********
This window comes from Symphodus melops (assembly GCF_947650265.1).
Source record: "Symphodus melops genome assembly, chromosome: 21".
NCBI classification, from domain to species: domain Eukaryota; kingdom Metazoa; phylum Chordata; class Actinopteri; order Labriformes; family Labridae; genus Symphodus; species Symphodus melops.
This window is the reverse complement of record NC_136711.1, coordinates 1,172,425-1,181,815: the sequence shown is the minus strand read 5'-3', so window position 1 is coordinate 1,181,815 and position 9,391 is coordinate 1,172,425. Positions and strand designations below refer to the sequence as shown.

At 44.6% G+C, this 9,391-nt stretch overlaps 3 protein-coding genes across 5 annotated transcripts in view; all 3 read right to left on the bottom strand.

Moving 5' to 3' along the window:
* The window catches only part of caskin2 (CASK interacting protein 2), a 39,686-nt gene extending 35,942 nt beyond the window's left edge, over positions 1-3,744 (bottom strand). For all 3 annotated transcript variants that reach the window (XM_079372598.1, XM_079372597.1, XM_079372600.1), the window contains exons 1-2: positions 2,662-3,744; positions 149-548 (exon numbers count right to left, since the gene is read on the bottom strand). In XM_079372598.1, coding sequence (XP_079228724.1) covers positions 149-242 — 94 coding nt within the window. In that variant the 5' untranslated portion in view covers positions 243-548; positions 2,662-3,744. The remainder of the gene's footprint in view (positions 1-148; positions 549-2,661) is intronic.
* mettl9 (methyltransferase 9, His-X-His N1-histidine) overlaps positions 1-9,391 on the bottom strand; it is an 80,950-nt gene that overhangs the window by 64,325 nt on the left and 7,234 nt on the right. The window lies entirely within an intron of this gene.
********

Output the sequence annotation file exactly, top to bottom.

This window comes from Symphodus melops (assembly GCF_947650265.1).
Source record: "Symphodus melops genome assembly, chromosome: 21".
NCBI classification, from domain to species: domain Eukaryota; kingdom Metazoa; phylum Chordata; class Actinopteri; order Labriformes; family Labridae; genus Symphodus; species Symphodus melops.
This window is the reverse complement of record NC_136711.1, coordinates 1,172,425-1,181,815: the sequence shown is the minus strand read 5'-3', so window position 1 is coordinate 1,181,815 and position 9,391 is coordinate 1,172,425. Positions and strand designations below refer to the sequence as shown.

At 44.6% G+C, this 9,391-nt stretch overlaps 3 protein-coding genes across 5 annotated transcripts in view; all 3 read right to left on the bottom strand.

Moving 5' to 3' along the window:
* The window catches only part of caskin2 (CASK interacting protein 2), a 39,686-nt gene extending 35,942 nt beyond the window's left edge, over positions 1-3,744 (bottom strand). For all 3 annotated transcript variants that reach the window (XM_079372598.1, XM_079372597.1, XM_079372600.1), the window contains exons 1-2: positions 2,662-3,744; positions 149-548 (exon numbers count right to left, since the gene is read on the bottom strand). In XM_079372598.1, coding sequence (XP_079228724.1) covers positions 149-242 — 94 coding nt within the window. In that variant the 5' untranslated portion in view covers positions 243-548; positions 2,662-3,744. The remainder of the gene's footprint in view (positions 1-148; positions 549-2,661) is intronic.
* mettl9 (methyltransferase 9, His-X-His N1-histidine) overlaps positions 1-9,391 on the bottom strand; it is an 80,950-nt gene that overhangs the window by 64,325 nt on the left and 7,234 nt on the right. The window lies entirely within an intron of this gene.